Learning Emotional Intelligence in College
Critical thinking is regarded as an important skill for 21st century education. But what if we learnt to think critically not just about the subject matter we come across in our course content but rather about our life itself? What if we learn to know ourselves better so that we can be more aware of our daily choices, build better connections, and stay positive?
Keeping these thoughts in mind, we facilitate Emotional Intelligence 101- an introductory non credit course for undergraduates to improve their levels of self-awareness. Sarika Bhaukajee and Ashish Tiwari, undergraduates at King’s College, recently completed this 8 week course with us.
The Initial Resistance
As understandably so with students, having to go through a non-credit course feels like additional burden at the beginning. Ashish Tiwari, who says he wasn’t familiar with the concept of Emotional Intelligence before, admits to having a different perception about the concept when he first saw the class routine. “During the first class when I was taught the meaning of EI, how it works and why it is important, the entire misperception was changed. It is something we are doing, experiencing on a daily basis but we don’t realize it most of the time because of our lack of awareness.” recalls Ashish.
Regular to the classes, Sarika Bhaukajee admits to having had her struggles as an introvert. “ Being an introvert person, I never express my emotions to others. I never shared my thoughts. Still I feel difficulty in expressing but at least now I try to keep my thoughts. Another is I am a short tempered person but this class taught me to have control over my anger. Whenever I get frustrated, I realize the negative emotions in me and take a long deep breath and don’t talk to anyone for 1-2 minutes.”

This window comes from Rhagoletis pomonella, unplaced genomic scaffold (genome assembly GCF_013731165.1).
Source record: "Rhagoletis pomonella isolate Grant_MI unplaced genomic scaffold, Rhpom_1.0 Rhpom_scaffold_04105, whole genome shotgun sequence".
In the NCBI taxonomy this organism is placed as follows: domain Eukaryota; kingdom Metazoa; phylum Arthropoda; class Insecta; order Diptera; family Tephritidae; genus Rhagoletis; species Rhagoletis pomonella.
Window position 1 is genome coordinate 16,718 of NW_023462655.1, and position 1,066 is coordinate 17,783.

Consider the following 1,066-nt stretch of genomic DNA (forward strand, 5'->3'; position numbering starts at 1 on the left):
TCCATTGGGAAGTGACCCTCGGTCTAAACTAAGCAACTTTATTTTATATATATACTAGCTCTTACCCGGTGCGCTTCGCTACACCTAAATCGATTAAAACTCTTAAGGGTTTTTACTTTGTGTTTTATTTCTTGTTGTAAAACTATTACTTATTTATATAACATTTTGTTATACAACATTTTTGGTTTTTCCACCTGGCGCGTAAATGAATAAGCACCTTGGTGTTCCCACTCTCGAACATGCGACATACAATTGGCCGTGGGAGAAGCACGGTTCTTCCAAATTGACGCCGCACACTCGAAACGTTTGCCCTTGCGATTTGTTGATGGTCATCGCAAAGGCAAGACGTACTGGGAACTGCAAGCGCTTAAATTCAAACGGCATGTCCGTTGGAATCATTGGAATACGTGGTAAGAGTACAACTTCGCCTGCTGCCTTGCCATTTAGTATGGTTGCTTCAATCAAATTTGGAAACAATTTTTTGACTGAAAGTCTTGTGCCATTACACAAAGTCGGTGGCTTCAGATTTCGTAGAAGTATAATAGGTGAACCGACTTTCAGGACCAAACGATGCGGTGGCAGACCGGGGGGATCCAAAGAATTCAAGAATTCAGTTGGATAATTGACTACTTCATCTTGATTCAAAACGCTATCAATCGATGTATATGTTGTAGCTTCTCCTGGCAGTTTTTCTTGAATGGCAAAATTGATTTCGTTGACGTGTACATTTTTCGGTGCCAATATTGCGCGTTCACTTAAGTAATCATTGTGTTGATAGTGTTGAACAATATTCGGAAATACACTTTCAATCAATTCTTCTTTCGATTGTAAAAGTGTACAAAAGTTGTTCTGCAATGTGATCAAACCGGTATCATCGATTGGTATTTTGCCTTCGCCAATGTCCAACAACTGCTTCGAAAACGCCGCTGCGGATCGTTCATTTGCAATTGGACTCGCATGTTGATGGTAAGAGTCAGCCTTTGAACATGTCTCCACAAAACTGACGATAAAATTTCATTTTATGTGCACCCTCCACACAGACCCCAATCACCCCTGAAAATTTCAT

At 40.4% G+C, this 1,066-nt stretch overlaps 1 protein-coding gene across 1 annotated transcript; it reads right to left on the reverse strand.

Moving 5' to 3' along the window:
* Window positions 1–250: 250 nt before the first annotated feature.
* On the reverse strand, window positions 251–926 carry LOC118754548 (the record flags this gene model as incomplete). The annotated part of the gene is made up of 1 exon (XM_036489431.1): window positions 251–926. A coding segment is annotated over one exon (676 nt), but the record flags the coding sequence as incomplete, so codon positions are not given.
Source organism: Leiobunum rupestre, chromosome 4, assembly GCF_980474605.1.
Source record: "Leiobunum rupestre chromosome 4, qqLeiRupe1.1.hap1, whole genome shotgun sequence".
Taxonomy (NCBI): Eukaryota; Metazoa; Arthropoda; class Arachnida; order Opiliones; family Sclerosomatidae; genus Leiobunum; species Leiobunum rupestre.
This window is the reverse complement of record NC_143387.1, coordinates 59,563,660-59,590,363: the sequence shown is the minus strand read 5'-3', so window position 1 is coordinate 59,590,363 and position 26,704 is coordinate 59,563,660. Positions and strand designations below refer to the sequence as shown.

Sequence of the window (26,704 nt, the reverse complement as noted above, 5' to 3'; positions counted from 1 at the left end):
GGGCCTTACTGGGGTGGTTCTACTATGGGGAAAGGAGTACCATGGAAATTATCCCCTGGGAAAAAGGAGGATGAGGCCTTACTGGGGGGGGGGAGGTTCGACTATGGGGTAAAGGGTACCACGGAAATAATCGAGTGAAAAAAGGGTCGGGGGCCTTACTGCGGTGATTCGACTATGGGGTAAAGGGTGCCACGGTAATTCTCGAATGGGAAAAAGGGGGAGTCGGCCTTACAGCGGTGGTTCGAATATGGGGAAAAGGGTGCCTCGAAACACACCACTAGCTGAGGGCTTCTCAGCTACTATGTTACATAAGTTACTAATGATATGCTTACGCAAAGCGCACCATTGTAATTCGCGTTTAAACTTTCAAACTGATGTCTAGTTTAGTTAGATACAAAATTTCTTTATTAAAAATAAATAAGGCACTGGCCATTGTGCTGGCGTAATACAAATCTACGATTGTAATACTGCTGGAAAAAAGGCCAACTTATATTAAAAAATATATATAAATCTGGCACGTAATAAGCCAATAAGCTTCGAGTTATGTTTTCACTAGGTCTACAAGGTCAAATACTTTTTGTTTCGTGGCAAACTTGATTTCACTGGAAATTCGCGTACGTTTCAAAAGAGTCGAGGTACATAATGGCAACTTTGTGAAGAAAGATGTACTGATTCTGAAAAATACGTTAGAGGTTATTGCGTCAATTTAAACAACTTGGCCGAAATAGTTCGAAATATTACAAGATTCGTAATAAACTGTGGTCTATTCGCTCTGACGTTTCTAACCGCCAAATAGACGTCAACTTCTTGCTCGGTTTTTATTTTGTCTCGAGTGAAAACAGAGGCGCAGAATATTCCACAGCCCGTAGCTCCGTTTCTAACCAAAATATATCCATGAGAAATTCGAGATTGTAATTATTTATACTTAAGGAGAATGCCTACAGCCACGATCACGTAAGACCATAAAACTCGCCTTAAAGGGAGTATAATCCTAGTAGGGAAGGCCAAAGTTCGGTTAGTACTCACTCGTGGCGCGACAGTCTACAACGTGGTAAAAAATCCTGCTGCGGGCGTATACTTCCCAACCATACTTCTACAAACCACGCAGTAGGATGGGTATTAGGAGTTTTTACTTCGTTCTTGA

Such steps maybe seemingly basic, but the course is designed to helping students make small meaningful changes to become a better version of themselves- around self awareness, emotional management, and forming meaningful relationships. Our approach, LISTEN (Listen, Introspect, Share, Try, Express, Nurture), helps students discover the process of self-reflection.
“Most undergraduates I’ve come to know have a hard time expressing themselves. They are a bit reluctant to share their thoughts, feelings, and stories. While there’s a lot of buzz around the need to improve presentation skills, we believe that there is work to be done at a more basic level- improving self-awareness” says Sagar Satyal, our co-founder, who led Ashish and Sarika during the course. “Our sessions are designed to make students reflect about their own lives- in a way that makes them realize their lives hold significance. Self-awareness eventually leads to better self-confidence”, says Sagar.
Having learnt different EI concepts for 8 weeks, Ashish and Sarika say the following take-aways stood out:
- Understanding that our strengths also have weaknesses.
- We hold the card in our inter-personal relationships and so rather than complaining, being emotionally intelligent means assessing the options we have and taking action that is fitting of the kind of person we would like to be.
- How important listening actually is, and how understanding others is difficult without skills of self-reflection.
For those who have never taken or heard of this course before, what should they be knowing? “This course makes us realize about our activities, behaviors, and thinking”, says Sarika. “You will recognize your emotions and get to know yourself better before trying to understand others”, says Ashish.
We are hopeful that passionate learners like Ashish and Sarika, through their continued application of the learnt emotional intelligence concepts, can help us further our mission of contributing to a self-aware and empathetic world.